Catalans place a larger emphasis on bringing in players from overseas than the Warriors do, with 11 players born outside of France compared to the Warriors’ nine. Even when looking at it simplistically, it shows Catalans in a poorer light but when you factor in the overseas quota rules, it suggests the French side could do more to develop their own players and even sign more British-born players rather than what would be classed as genuine overseas players. This hasn’t been overlooked with owner Marwan Koukash blasting Catalans earlier in the season for the number of overseas players in their side.Whilst they were cleared of any wrongdoing, it only served to highlight more confusion surrounding the quota rules and how they’re implemented.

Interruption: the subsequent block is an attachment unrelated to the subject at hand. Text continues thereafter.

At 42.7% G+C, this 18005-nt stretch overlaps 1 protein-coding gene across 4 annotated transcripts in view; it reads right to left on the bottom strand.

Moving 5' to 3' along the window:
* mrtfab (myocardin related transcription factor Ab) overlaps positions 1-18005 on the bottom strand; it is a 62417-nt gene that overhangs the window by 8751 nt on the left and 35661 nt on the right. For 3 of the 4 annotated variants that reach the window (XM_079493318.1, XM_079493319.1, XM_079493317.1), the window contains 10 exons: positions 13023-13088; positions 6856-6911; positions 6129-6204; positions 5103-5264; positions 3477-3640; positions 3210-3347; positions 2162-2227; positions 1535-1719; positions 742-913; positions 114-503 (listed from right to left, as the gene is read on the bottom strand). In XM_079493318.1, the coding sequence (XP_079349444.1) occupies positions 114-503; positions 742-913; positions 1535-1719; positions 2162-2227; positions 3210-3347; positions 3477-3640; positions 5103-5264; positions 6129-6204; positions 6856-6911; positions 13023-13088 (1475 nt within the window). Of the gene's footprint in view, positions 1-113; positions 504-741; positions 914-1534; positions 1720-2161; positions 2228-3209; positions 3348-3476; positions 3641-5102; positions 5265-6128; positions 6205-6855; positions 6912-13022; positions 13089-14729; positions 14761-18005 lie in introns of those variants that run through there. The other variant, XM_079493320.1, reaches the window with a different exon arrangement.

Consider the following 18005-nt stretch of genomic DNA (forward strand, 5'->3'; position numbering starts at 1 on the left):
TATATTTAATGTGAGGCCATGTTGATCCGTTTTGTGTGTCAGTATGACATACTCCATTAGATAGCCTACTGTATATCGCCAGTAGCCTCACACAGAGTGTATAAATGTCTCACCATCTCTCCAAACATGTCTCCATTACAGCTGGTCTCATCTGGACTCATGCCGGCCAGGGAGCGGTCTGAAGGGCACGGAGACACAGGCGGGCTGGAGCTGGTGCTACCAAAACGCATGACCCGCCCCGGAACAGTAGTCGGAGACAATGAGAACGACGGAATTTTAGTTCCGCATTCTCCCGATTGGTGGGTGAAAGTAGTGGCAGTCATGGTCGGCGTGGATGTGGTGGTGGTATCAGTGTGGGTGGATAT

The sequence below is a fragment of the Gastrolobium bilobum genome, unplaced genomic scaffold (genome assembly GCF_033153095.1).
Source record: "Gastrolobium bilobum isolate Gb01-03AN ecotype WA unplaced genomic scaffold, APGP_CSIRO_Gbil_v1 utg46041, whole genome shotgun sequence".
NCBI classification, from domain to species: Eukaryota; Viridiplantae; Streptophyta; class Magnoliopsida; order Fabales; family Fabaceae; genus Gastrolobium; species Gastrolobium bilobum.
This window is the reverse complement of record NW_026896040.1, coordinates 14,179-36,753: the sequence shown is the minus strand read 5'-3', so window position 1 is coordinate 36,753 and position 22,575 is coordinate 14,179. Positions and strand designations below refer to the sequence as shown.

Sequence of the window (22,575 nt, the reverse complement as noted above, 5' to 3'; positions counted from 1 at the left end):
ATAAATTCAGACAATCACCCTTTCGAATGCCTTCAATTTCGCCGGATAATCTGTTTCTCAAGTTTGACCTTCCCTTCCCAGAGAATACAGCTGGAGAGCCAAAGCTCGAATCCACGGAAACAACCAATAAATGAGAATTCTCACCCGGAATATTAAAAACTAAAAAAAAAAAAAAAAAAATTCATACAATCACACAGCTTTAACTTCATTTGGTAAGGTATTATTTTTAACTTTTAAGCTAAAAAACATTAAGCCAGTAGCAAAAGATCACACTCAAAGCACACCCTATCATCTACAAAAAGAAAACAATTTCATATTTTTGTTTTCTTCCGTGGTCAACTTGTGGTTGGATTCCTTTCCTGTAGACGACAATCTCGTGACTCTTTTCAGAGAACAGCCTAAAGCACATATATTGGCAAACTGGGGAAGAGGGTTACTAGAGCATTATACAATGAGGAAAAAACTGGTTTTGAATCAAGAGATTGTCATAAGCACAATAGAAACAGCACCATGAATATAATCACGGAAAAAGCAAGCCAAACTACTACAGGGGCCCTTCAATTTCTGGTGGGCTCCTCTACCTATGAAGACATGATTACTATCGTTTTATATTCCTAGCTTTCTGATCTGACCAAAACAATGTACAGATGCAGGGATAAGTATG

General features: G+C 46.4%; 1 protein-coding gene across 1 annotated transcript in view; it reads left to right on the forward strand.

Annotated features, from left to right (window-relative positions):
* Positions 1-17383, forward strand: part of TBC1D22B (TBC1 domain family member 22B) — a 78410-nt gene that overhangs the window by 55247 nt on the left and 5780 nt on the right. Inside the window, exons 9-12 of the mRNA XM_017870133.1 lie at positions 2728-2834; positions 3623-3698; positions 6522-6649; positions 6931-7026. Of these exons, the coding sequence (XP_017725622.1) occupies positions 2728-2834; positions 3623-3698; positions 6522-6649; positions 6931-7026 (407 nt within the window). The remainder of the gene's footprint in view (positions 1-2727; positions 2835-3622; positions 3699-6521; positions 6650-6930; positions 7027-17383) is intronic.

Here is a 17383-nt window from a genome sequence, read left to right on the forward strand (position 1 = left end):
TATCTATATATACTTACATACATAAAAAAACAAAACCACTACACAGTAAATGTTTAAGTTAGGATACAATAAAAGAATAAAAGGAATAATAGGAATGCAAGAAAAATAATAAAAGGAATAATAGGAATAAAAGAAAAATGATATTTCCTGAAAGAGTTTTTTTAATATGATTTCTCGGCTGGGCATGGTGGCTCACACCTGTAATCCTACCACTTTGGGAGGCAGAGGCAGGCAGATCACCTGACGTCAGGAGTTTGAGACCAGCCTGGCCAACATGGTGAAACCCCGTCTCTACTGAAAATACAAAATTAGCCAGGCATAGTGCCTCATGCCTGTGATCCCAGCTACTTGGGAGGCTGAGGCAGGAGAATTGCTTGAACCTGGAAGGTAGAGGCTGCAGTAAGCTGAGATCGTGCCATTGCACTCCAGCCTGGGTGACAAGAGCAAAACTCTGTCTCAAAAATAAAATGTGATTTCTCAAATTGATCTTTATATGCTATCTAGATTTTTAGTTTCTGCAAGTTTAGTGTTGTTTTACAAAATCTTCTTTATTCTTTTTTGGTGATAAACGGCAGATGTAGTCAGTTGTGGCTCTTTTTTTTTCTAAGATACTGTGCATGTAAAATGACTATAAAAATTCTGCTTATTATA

The Warriors have always traditionally had a core of Kiwi talent in their ranks and will likely continue to do so, as It helps them maintain a close bond with their fans. Their recruitment is usually built around trying to bring Kiwis back to New Zealand too, with Isaac Luke signing last season to return to his homeland. That bond with the fans was most evident after an NRL game in May when Luke performed an emotional haka at the end of the game. Catalans have developed a good fan base since their inception into Super League, but possibly need to retain and increase a core of French players in their squad rather than looking elsewhere.
Comparison of the two leagues
We’ve looked at how individual squads compare but how do the leagues as a whole look? Does the Super League have a higher percentage of British-born players than Australian-born players in the NRL? How about French players compared to New Zealanders? The answers are below: